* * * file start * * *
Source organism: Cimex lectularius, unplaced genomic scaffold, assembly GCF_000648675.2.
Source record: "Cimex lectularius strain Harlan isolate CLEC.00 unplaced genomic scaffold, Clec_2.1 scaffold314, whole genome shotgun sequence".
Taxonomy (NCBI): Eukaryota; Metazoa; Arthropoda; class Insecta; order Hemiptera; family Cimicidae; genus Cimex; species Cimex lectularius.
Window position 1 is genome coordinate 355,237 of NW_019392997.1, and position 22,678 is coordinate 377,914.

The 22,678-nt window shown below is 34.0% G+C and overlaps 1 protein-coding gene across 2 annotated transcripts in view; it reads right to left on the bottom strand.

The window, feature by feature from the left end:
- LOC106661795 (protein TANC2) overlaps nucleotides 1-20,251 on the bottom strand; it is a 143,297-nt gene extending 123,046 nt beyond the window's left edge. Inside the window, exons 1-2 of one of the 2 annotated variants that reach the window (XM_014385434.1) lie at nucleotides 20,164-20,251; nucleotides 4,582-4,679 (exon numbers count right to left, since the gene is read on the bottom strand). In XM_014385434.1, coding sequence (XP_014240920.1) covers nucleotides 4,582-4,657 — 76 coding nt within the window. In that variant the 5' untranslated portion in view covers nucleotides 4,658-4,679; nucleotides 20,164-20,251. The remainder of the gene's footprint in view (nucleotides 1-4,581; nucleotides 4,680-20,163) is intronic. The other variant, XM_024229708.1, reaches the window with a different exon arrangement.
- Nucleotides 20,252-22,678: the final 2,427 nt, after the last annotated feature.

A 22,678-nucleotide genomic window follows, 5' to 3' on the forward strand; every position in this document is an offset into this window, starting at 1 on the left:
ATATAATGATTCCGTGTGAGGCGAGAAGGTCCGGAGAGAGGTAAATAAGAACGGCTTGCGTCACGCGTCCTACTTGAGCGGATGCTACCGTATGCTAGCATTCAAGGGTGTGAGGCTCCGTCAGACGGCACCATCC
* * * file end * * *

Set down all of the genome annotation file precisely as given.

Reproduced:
Source organism: Cimex lectularius, unplaced genomic scaffold, assembly GCF_000648675.2.
Source record: "Cimex lectularius strain Harlan isolate CLEC.00 unplaced genomic scaffold, Clec_2.1 scaffold314, whole genome shotgun sequence".
Taxonomy (NCBI): Eukaryota; Metazoa; Arthropoda; class Insecta; order Hemiptera; family Cimicidae; genus Cimex; species Cimex lectularius.
Window position 1 is genome coordinate 355,237 of NW_019392997.1, and position 22,678 is coordinate 377,914.

The 22,678-nt window shown below is 34.0% G+C and overlaps 1 protein-coding gene across 2 annotated transcripts in view; it reads right to left on the bottom strand.

The window, feature by feature from the left end:
- LOC106661795 (protein TANC2) overlaps nucleotides 1-20,251 on the bottom strand; it is a 143,297-nt gene extending 123,046 nt beyond the window's left edge. Inside the window, exons 1-2 of one of the 2 annotated variants that reach the window (XM_014385434.1) lie at nucleotides 20,164-20,251; nucleotides 4,582-4,679 (exon numbers count right to left, since the gene is read on the bottom strand). In XM_014385434.1, coding sequence (XP_014240920.1) covers nucleotides 4,582-4,657 — 76 coding nt within the window. In that variant the 5' untranslated portion in view covers nucleotides 4,658-4,679; nucleotides 20,164-20,251. The remainder of the gene's footprint in view (nucleotides 1-4,581; nucleotides 4,680-20,163) is intronic. The other variant, XM_024229708.1, reaches the window with a different exon arrangement.
- Nucleotides 20,252-22,678: the final 2,427 nt, after the last annotated feature.

A 22,678-nucleotide genomic window follows, 5' to 3' on the forward strand; every position in this document is an offset into this window, starting at 1 on the left:
ATATAATGATTCCGTGTGAGGCGAGAAGGTCCGGAGAGAGGTAAATAAGAACGGCTTGCGTCACGCGTCCTACTTGAGCGGATGCTACCGTATGCTAGCATTCAAGGGTGTGAGGCTCCGTCAGACGGCACCATCC